The following update is based on reports filed by correspondents Alan Scarfe and Robert D. Linder. Both have traveled in Romania and maintain contacts with Christian workers there. Scarfe is on the staff of the Keston College Center for the Study of Religion and Communism, located in the London suburbs, and Linder is a history professor at Kansas State University.

Romanian evangelical churches are increasing their membership at a rapid rate. In some parts the descriptive word is “revival.” In the northern city of Oradea, pastor Liviu Olah has seen his Baptist congregation grow from 600 to 1,500 members within a year. (Young people, especially students, are reportedly seeking to meet at every opportunity to study the Bible together and to pray despite intensifying pressure against religion in the universities—or perhaps because of it.)

The interest in theological training is high. The Orthodox Church accommodates 1,200 students in its university-level theological institutes, plus many more at seminary level. The Baptist seminary in Bucharest this year had ten times more applications than it could accept.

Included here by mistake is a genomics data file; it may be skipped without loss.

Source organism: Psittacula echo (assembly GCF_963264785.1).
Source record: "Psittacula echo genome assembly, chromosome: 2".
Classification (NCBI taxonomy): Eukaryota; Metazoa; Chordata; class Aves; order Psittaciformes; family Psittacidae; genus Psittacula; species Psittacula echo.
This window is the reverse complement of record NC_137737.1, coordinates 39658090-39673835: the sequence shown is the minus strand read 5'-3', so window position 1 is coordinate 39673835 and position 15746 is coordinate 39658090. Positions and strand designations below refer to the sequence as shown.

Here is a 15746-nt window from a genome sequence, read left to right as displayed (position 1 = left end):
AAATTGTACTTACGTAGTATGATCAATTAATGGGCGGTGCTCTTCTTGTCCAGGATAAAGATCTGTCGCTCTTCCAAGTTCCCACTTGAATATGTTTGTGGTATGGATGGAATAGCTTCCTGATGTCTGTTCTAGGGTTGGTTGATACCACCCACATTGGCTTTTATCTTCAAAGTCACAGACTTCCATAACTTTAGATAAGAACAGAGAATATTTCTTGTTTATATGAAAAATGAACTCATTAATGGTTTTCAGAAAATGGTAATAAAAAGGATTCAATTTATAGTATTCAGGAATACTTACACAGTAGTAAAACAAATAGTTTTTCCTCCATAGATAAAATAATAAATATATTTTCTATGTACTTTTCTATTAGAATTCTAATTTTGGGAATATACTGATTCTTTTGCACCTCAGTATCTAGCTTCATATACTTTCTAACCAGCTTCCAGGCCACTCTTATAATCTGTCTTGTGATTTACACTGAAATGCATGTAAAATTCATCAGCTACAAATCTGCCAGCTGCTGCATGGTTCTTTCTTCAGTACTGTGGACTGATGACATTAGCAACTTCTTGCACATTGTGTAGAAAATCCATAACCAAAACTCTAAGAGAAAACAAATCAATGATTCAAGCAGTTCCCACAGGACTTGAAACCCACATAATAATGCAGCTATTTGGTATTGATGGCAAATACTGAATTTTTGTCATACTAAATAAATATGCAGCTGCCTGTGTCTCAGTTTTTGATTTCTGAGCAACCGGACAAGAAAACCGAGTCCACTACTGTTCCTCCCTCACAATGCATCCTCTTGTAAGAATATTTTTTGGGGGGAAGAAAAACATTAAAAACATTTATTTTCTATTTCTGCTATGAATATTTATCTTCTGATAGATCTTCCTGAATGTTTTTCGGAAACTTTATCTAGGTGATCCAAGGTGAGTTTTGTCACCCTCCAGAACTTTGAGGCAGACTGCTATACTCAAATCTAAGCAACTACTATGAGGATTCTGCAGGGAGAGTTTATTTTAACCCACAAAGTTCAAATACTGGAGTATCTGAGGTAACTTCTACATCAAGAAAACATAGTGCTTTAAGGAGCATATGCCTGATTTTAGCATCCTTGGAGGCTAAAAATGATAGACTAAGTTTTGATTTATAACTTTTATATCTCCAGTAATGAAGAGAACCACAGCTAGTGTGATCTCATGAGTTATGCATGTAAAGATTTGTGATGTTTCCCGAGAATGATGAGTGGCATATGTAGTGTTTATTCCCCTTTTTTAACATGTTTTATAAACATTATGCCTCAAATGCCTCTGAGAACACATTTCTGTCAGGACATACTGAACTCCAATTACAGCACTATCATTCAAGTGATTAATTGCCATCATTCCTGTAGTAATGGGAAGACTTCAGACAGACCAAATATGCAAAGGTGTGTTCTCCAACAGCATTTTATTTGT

Interest in the Gospel on the part of young people spans the country. Nicknamed “the Revival People,” young people in many locales are extremely aggressive in their witnessing, and this has cost some of them any opportunity they might have had to attend a university. But alongside the youth at mass baptisms one sees older couples, too. And many entire families of Gypsies are active in the spiritual movement.

All this evangelical activity has disturbed Communist authorities, and it has not been without cost. In the fall of 1973, both state and church were challenged by a paper written by Baptist pastor Josif Ton of Ploesti on ...

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